This class of system is now common in all more recent German shorthand systems, as well as in Austria, Italy, Scandinavia, the Netherlands, Russia, other Eastern European countries, and elsewhere. Shorthand_sentence_102

Script-geometric, or semi-script, shorthands are based on the ellipse. Shorthand_sentence_103

Semi-script can be considered a compromise between the geometric systems and the script systems. Shorthand_sentence_104

The first such system was that of George Carl Märes in 1885. Shorthand_sentence_105

However, the most successful system of this type was Gregg shorthand, introduced by John Robert Gregg in 1888. Shorthand_sentence_106

Gregg had studied not only the geometric English systems, but also the German Stolze stenography, a script shorthand. Shorthand_sentence_107

Other examples include Teeline Shorthand and Thomas Natural Shorthand. Shorthand_sentence_108

The semi-script philosophy gained popularity in Italy in the first half of the 20th century with three different systems created by Giovanni Vincenzo Cima, Erminio Meschini, and Stenital Mosciaro. Shorthand_sentence_109

Systems resembling standard writing Shorthand_section_7

Some shorthand systems attempted to ease learning by using characters from the Latin alphabet. Shorthand_sentence_110

Such non-stenographic systems have often been described as alphabetic, and purists might claim that such systems are not 'true' shorthand. Shorthand_sentence_111

However, these alphabetic systems do have value for students who cannot dedicate the years necessary to master a stenographic shorthand. Shorthand_sentence_112

Alphabetic shorthands cannot be written at the speeds theoretically possible with symbol systems—200 words per minute or more—but require only a fraction of the time to acquire a useful speed of between 60 and 100 words per minute. Shorthand_sentence_113

Non-stenographic systems often supplement alphabetic characters by using punctuation marks as additional characters, giving special significance to capitalised letters, and sometimes using additional non-alphabetic symbols. Shorthand_sentence_114

Examples of such systems include Stenoscript, Speedwriting and Forkner shorthand. Shorthand_sentence_115

However, there are some pure alphabetic systems, including Personal Shorthand, SuperWrite, Easy Script Speed Writing, and Keyscript Shorthand which limit their symbols to a priori alphabetic characters. Shorthand_sentence_116

These have the added advantage that they can also be typed—for instance, onto a computer, PDA, or cellphone. Shorthand_sentence_117

Early editions of Speedwriting were also adapted so that they could be written on a typewriter, and therefore would possess the same advantage. Shorthand_sentence_118

Varieties of vowel representation Shorthand_section_8

Shorthand systems can also be classified according to the way that vowels are represented. Shorthand_sentence_119

Shorthand_unordered_list_0

  • Alphabetic – Expression by "normal" vowel signs that are not fundamentally different from consonant signs (e.g., Gregg, Duployan).Shorthand_item_0_0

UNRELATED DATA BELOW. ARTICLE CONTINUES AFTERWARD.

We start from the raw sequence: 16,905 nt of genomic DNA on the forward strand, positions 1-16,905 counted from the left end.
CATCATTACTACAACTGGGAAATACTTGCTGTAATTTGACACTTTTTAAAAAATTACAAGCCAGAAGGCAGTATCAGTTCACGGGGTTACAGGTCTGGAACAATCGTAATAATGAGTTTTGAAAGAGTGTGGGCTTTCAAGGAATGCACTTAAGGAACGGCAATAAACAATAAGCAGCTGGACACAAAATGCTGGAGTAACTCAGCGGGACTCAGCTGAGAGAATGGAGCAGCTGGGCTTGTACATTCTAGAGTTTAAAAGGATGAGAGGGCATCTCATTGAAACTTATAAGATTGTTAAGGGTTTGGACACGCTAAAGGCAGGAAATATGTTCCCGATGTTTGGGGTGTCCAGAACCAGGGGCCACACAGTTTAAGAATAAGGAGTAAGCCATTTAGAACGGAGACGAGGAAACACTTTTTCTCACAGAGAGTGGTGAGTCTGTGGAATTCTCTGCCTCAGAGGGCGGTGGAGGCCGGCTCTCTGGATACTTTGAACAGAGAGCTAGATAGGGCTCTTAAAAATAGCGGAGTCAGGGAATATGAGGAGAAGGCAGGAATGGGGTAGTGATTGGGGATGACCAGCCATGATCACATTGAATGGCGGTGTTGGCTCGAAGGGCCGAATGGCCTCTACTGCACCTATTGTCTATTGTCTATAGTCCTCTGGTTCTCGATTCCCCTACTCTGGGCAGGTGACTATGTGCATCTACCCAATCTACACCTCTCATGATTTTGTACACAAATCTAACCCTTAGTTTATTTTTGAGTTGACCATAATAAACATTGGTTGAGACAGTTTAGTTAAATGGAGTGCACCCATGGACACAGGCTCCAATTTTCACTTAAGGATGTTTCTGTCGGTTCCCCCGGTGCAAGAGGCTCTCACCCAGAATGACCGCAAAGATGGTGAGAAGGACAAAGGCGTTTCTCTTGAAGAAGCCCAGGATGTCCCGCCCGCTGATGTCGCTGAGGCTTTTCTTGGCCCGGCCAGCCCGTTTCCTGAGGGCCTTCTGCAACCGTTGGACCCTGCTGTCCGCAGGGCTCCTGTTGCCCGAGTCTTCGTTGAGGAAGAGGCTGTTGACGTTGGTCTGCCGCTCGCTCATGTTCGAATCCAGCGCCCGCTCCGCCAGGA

• Mixed alphabetic – Expression of vowels and consonants by different kinds of strokes (e.g., Arends' system for German or Melin's Swedish Shorthand where vowels are expressed by upward or sideway strokes and consonants and consonant clusters by downward strokes).Shorthand_item_0_1
  • Abjad – No expression of the individual vowels at all except for indications of an initial or final vowel (e.g., Taylor).Shorthand_item_0_2
  • Marked abjad – Expression of vowels by the use of detached signs (such as dots, ticks, and other marks) written around the consonant signs.Shorthand_item_0_3
  • Positional abjad – Expression of an initial vowel by the height of the word in relation to the line, no necessary expression of subsequent vowels (e.g., Pitman, which can optionally express other vowels by detached diacritics).Shorthand_item_0_4
  • Abugida – Expression of a vowel by the shape of a stroke, with the consonant indicated by orientation (e.g., Boyd).Shorthand_item_0_5
  • Mixed abugida – Expression of the vowels by the width of the joining stroke that leads to the following consonant sign, the height of the following consonant sign in relation to the preceding one, and the line pressure of the following consonant sign (e.g., most German shorthand systems).Shorthand_item_0_6

Machine shorthand systems Shorthand_section_9

Traditional shorthand systems are written on paper with a stenographic pencil or a stenographic pen. Shorthand_sentence_120

Some consider that strictly speaking only handwritten systems can be called shorthand. Shorthand_sentence_121

Machine shorthand is also a common term for writing produced by a stenotype, a specialized keyboard. Shorthand_sentence_122

These are often used for court room transcripts and in live subtitling. Shorthand_sentence_123

However, there are other shorthand machines used worldwide, including: Velotype; Palantype in the UK; Grandjean Stenotype, used extensively in France and French-speaking countries; Michela Stenotype, used extensively in Italy; and Stenokey, used in Bulgaria and elsewhere. Shorthand_sentence_124

Common modern English shorthand systems Shorthand_section_10

Notable shorthand systems Shorthand_section_11

For a more comprehensive list, see List of shorthand systems. Shorthand_sentence_125

Shorthand_unordered_list_1

See also Shorthand_section_12

Credits to the contents of this page go to the authors of the corresponding Wikipedia page: en.wikipedia.org/wiki/Shorthand.